Tin and its compounds (tin (IV) oxide, tin (IV) chloride, butyltin trichloride, methyltin trichloride, dimethyltin dichloride) have found a new home, in the building industry as a vital ingredient for the development of low-emissivity glass or Low-eGlass, as it is most commonly known.
For many years, very thin films of tin oxide coating have been used to strengthen and ensure scratch resistance in glass bottles and jars.
Low-eGlass is coated in layers of tin oxide during production. It can reflect up to 70 per cent of infrared radiation, energy that turns into heat inside a building, and at the same time allows visible light to pass into the building unhindered.
According to the International Tin Research Institute (ITRI), there is a lot of interest being shown in thicker films of tin-based coatings. Tin film remains fully transparent to the eye and is electrically conductive when mixed with a number of different elements.
The result of the advantages for tin-based coatings has seen a widespread and growing use of the film in electroluminescent displays, electrical field shielding, de-icing windscreens for aircraft and cars, as well as Low-eGlass windows in buildings.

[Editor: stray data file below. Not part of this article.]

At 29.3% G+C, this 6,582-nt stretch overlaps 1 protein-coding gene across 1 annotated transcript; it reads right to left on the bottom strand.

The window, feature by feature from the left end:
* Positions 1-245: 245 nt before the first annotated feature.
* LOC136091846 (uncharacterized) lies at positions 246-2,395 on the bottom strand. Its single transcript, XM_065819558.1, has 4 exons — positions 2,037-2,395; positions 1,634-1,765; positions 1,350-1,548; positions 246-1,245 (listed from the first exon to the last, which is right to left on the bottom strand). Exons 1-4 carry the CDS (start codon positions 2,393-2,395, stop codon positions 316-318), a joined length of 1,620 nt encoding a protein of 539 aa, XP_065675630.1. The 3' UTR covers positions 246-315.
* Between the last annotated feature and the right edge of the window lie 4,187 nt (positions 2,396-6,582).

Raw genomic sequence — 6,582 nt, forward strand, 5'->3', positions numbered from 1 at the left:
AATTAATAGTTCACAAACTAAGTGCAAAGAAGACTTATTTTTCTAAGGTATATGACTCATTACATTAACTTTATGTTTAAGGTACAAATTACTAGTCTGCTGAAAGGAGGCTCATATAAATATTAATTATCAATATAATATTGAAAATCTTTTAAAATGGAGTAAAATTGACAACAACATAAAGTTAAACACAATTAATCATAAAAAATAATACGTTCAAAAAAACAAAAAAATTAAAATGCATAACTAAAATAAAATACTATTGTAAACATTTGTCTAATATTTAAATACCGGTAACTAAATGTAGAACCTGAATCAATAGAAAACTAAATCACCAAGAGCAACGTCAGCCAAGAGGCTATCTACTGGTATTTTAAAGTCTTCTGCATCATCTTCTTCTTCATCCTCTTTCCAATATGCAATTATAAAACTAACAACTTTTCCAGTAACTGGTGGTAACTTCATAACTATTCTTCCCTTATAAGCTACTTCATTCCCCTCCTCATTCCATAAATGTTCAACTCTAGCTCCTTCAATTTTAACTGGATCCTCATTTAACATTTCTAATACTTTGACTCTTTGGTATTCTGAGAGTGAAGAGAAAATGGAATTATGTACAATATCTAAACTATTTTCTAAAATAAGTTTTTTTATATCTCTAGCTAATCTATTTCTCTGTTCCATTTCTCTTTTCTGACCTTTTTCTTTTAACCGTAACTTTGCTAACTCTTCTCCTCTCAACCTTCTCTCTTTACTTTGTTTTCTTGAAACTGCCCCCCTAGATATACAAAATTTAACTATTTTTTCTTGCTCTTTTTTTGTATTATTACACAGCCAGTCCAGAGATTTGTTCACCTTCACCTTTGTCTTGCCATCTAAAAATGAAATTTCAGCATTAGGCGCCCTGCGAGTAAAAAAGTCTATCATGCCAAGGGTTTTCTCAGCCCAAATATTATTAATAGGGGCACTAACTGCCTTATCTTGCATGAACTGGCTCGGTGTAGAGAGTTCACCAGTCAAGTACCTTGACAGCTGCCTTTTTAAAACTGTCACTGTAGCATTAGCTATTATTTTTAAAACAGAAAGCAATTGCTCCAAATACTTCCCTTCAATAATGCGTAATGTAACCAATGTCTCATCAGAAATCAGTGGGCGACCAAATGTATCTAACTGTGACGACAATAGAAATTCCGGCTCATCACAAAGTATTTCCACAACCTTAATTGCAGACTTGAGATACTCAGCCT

The cost savings available for homeowners from reduced energy bills has seen Low-eGlass become a popular choice when building a new home.
Low-eGlass also reflects interior heat back into the building as it tries to escape to the colder temperatures outside during winter, and also reflects ultraviolet light, which helps prevents furniture from fading.
The amount of glass being coated for all of these products is very large. According to ITRI, the area of glass being coated in the global market is estimated to consume 4,000 – 5,000 tonnes of tin every year and this amount is predicted to rise rapidly as the need for people to be conscious of energy consumption increases.
Tin is helping to create a more comfortable place to live whilst at the same time keeping increasing energy costs down.